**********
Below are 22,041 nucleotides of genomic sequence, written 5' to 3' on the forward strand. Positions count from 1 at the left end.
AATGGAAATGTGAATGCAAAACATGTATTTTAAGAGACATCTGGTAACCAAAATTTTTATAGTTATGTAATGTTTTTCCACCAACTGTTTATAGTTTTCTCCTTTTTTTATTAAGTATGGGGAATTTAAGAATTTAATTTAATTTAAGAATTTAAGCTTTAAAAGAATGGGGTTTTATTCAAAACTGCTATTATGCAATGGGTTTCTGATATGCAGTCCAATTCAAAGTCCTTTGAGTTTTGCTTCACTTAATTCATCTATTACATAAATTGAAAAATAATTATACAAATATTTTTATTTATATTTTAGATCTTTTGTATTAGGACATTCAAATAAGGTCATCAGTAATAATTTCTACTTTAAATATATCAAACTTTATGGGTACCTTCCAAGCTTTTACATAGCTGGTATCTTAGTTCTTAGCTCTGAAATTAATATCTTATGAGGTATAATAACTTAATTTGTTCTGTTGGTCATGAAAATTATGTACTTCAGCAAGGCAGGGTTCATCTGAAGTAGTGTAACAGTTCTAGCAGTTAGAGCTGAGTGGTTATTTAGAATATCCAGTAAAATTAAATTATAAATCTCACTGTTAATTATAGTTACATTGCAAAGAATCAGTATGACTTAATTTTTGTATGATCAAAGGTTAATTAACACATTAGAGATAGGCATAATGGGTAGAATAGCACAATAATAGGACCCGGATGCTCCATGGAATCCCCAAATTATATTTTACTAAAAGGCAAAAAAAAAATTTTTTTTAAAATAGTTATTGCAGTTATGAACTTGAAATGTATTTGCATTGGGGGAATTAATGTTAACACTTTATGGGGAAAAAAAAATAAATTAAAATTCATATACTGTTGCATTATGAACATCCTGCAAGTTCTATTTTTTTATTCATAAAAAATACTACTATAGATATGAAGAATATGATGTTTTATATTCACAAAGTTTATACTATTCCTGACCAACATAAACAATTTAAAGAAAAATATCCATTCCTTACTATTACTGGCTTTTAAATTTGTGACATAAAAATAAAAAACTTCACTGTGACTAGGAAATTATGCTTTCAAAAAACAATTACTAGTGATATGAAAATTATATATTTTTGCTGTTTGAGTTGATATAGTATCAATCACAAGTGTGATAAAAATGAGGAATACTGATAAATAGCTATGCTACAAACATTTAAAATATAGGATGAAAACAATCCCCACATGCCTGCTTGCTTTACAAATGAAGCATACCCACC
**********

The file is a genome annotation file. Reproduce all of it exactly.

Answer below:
Below are 22,041 nucleotides of genomic sequence, written 5' to 3' on the forward strand. Positions count from 1 at the left end.
AATGGAAATGTGAATGCAAAACATGTATTTTAAGAGACATCTGGTAACCAAAATTTTTATAGTTATGTAATGTTTTTCCACCAACTGTTTATAGTTTTCTCCTTTTTTTATTAAGTATGGGGAATTTAAGAATTTAATTTAATTTAAGAATTTAAGCTTTAAAAGAATGGGGTTTTATTCAAAACTGCTATTATGCAATGGGTTTCTGATATGCAGTCCAATTCAAAGTCCTTTGAGTTTTGCTTCACTTAATTCATCTATTACATAAATTGAAAAATAATTATACAAATATTTTTATTTATATTTTAGATCTTTTGTATTAGGACATTCAAATAAGGTCATCAGTAATAATTTCTACTTTAAATATATCAAACTTTATGGGTACCTTCCAAGCTTTTACATAGCTGGTATCTTAGTTCTTAGCTCTGAAATTAATATCTTATGAGGTATAATAACTTAATTTGTTCTGTTGGTCATGAAAATTATGTACTTCAGCAAGGCAGGGTTCATCTGAAGTAGTGTAACAGTTCTAGCAGTTAGAGCTGAGTGGTTATTTAGAATATCCAGTAAAATTAAATTATAAATCTCACTGTTAATTATAGTTACATTGCAAAGAATCAGTATGACTTAATTTTTGTATGATCAAAGGTTAATTAACACATTAGAGATAGGCATAATGGGTAGAATAGCACAATAATAGGACCCGGATGCTCCATGGAATCCCCAAATTATATTTTACTAAAAGGCAAAAAAAAAATTTTTTTTAAAATAGTTATTGCAGTTATGAACTTGAAATGTATTTGCATTGGGGGAATTAATGTTAACACTTTATGGGGAAAAAAAAATAAATTAAAATTCATATACTGTTGCATTATGAACATCCTGCAAGTTCTATTTTTTTATTCATAAAAAATACTACTATAGATATGAAGAATATGATGTTTTATATTCACAAAGTTTATACTATTCCTGACCAACATAAACAATTTAAAGAAAAATATCCATTCCTTACTATTACTGGCTTTTAAATTTGTGACATAAAAATAAAAAACTTCACTGTGACTAGGAAATTATGCTTTCAAAAAACAATTACTAGTGATATGAAAATTATATATTTTTGCTGTTTGAGTTGATATAGTATCAATCACAAGTGTGATAAAAATGAGGAATACTGATAAATAGCTATGCTACAAACATTTAAAATATAGGATGAAAACAATCCCCACATGCCTGCTTGCTTTACAAATGAAGCATACCCACC